Court Cuts Samsung a Slice of Dutch Apple Pie
Today in international tech news: In the two companies' latest courtroom spat, Apple has been ordered to pay damages to Samsung for infringing on patents. Also: The Pirate Bay cofounders are seeking a hearing at a human rights court; ESPN ups the ante for Wimbledon coverage; British neo-Nazis tap into YouTube's revenue-sharing program and more.
06/21/12 9:39 AM PT
A court in the Netherlands has ordered Apple to pay damages to Samsung for infringing on a Samsung patent, according to the BBC.
In an email to the BBC, South Korea-based Samsung said that the decision confirmed that Apple was again free-riding on Samsung technology. In this particular case, that technology related to connecting phones and tablets to the Internet.
It was not immediately known how much Apple would have to pay, but Samsung told the BBC that it would seek "adequate compensation."
Last month, a U.S. judge ordered the CEOs of both Apple and Samsung to meet in order to hash out their two sides' ongoing two-way legal battles.
It has been a litigious month for Apple, which on June 9 was hit with a US$2.3 million fine in Australia for erroneously labeling its most recent iPad "4G," even though they would not work on 4G networks in Australia.
Pirate Bay cofounders seek hearing at human rights court
Peter Sunde and Fredrik Neij, the Swedish cofounders of the file-sharing site The Pirate Bay, will seek a hearing at the European Court of Human Rights, according to TorrentFreak.
Neij and Sunde have been given to 10-month and eight-month jail sentences, respectively. They are not in jail yet, however, and are trying to take their case to one of Europe's highest courts.
The appeal is based on Article 10 of the European Convention of Human Rights, which guarantees freedom to both receive and distribute information, Neij's lawyer told TorrentFreak.
However, along with "information," The Pirate Bay also facilitates the transfer of pirated movies, music, television programs and software -- hence the pending jail terms for its founders.
ESPN Wall-to-Wall for Wimbledon
The move marks the fist time ever that U.S. consumers will be able to watch every match in real time, according to the article. In 2009, former rights-holder NBC employed live streaming, including the broadcast of simultaneous matches, but ESPN will lay that to waste.
ESPN's on-demand coverage, which will feature multi-screen viewing, will be aired on the outlet's online platform, ESPN3. This coverage will be available to the roughly 75 million people whose providers have deals to broadcast ESPN3, according to PaidContent.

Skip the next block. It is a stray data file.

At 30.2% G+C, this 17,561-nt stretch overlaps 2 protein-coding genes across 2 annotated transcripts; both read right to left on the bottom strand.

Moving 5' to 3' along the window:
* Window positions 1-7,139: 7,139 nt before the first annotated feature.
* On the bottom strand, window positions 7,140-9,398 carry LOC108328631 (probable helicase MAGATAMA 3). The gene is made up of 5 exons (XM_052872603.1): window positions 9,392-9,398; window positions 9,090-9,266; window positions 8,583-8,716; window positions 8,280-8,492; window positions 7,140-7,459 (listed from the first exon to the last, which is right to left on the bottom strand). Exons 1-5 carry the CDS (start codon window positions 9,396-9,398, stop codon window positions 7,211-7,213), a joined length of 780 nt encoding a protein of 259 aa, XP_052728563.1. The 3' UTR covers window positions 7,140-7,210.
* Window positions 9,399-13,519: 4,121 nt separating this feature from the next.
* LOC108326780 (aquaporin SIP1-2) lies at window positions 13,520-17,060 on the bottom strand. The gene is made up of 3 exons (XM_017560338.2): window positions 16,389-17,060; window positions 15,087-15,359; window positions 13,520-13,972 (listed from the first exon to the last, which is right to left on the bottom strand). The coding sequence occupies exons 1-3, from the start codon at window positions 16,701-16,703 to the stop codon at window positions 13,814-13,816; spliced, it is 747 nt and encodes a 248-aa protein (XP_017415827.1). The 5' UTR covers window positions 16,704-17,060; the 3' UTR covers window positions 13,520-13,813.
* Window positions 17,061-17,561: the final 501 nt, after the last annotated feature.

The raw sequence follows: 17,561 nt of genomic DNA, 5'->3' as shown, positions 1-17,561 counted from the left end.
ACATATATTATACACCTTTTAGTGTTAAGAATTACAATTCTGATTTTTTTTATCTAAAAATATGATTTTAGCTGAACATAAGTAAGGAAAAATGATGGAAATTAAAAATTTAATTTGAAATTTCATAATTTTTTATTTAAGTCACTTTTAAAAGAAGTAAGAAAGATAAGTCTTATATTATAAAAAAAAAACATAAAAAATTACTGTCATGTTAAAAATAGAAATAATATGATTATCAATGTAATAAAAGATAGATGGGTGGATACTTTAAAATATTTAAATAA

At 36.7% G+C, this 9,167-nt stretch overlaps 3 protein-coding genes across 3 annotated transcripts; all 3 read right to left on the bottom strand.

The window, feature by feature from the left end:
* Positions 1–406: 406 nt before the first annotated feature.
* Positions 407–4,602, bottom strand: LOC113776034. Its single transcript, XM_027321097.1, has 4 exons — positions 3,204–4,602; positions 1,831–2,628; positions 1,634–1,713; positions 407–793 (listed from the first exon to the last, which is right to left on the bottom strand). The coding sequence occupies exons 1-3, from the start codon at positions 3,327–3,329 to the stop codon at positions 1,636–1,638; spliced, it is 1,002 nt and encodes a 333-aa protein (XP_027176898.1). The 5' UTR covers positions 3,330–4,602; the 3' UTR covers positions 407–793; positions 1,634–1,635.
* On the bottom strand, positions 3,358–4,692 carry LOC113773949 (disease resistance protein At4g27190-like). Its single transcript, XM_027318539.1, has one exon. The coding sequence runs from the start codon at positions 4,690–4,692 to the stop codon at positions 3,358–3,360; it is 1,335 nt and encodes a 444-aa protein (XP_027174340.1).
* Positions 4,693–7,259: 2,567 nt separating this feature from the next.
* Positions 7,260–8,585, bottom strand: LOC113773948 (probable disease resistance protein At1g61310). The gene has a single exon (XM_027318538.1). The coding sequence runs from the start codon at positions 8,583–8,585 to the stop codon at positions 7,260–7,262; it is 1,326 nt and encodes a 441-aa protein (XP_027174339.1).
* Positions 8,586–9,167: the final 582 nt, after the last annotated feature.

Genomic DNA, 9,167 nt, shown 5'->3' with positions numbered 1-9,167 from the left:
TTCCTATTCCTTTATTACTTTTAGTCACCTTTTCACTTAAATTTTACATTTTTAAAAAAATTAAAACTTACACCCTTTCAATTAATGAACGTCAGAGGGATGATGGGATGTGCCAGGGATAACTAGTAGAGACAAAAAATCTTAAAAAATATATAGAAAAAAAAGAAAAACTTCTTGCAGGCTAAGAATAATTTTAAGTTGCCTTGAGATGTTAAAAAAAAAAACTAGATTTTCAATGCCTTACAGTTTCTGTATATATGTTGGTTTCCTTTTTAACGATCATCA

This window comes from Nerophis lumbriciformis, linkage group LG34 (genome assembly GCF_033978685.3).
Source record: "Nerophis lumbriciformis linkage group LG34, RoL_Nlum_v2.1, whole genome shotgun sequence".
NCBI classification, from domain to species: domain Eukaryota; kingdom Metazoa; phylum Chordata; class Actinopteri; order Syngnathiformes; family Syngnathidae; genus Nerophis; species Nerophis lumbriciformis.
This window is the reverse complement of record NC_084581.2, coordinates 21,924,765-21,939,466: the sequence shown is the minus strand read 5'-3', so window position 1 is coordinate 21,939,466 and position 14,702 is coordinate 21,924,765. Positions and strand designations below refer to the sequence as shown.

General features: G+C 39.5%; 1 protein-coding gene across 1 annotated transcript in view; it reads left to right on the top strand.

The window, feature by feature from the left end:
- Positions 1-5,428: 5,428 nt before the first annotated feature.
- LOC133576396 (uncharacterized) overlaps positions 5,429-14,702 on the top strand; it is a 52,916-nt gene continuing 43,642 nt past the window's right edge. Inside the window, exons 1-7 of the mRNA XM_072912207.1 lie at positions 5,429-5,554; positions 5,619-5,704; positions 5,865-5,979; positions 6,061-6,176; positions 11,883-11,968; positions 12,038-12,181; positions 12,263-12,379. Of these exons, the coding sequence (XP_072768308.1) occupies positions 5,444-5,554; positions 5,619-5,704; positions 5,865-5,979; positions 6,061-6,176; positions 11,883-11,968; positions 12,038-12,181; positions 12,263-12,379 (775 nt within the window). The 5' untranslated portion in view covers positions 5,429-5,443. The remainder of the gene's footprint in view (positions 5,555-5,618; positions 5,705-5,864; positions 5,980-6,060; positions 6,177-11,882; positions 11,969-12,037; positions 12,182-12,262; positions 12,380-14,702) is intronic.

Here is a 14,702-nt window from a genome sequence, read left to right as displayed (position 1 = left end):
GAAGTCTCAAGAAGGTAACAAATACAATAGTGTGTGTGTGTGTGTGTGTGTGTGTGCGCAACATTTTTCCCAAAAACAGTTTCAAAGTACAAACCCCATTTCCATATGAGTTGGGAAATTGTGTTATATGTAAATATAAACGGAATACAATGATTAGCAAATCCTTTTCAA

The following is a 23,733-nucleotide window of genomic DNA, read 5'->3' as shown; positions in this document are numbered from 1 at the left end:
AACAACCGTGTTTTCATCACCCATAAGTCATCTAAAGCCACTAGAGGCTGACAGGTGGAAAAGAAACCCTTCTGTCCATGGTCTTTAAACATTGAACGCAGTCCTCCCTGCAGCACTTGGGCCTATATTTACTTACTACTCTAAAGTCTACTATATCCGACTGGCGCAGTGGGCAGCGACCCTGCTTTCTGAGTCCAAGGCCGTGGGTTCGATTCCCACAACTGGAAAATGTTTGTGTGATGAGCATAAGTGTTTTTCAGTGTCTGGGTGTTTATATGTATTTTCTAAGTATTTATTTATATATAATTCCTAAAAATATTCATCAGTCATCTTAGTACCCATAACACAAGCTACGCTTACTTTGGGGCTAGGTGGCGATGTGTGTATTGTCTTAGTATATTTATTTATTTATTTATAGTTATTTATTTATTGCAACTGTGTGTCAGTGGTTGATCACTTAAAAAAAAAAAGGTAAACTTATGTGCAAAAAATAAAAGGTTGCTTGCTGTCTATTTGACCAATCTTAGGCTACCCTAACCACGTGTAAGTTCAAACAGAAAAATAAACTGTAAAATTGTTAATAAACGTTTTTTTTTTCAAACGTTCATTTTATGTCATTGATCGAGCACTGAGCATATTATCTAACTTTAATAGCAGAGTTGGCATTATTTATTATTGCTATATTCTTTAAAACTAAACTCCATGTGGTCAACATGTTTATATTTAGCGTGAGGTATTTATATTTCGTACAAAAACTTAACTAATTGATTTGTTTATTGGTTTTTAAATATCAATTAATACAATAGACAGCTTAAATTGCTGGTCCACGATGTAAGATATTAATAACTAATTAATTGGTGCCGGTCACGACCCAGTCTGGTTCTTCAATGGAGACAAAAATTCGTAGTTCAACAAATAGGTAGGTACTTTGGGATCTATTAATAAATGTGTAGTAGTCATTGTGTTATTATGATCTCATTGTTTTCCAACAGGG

ESPN's mobile-device coverage will include point-by-point updates and video highlights.
The BBC, too, is expanding its Wimbledon coverage to myriad platforms.
ACTA Dead in EU - Almost
Reports of ACTA's demise in Europe are nothing new. The website ZDNet, for instance, declared the proposal all but defeated in February, and again in May.
This time, though, it really looks like Europe may have pulled the plug on ACTA, the Anti-Counterfeiting Trade Agreement.
The European Parliament trade committee on Thursday rejected ACTA by a 19-12 vote, according to ZDNet.
The move is significant because the trade committee has a "major influence" on the European Parliament, which will vote on ACTA on July 4.
Trade commission head Karel De Gucht said on Wednesday that he will implore the European Parliament to reconsider ACTA some time in the next few years, apparently signaling that the EP is all but certain to reject it this time around.
ACTA is designed to harmonize copyright enforcement around the globe but has run into both legal and social opposition since it was finalized. It has yet to be ratified by any of the countries that signed it.
Neo-Nazis Take to YouTube
Neo-Nazis have tapped into YouTube's advertising system to obtain money from British telecommunications companies, according to The Guardian.
Extremist groups have reportedly been uploading videos which are automatically supplemented with advertisements. Google's Adsense program, which employs a revenue-sharing agreement, then cuts off a slice of the ad revenue for the groups responsible for the videos.
Google, which owns YouTube, deleted the extremist videos when it was notified of the arrangement, according to The Guardian. However, the report adds that there are no safeguards in place to prevent this type of conduct.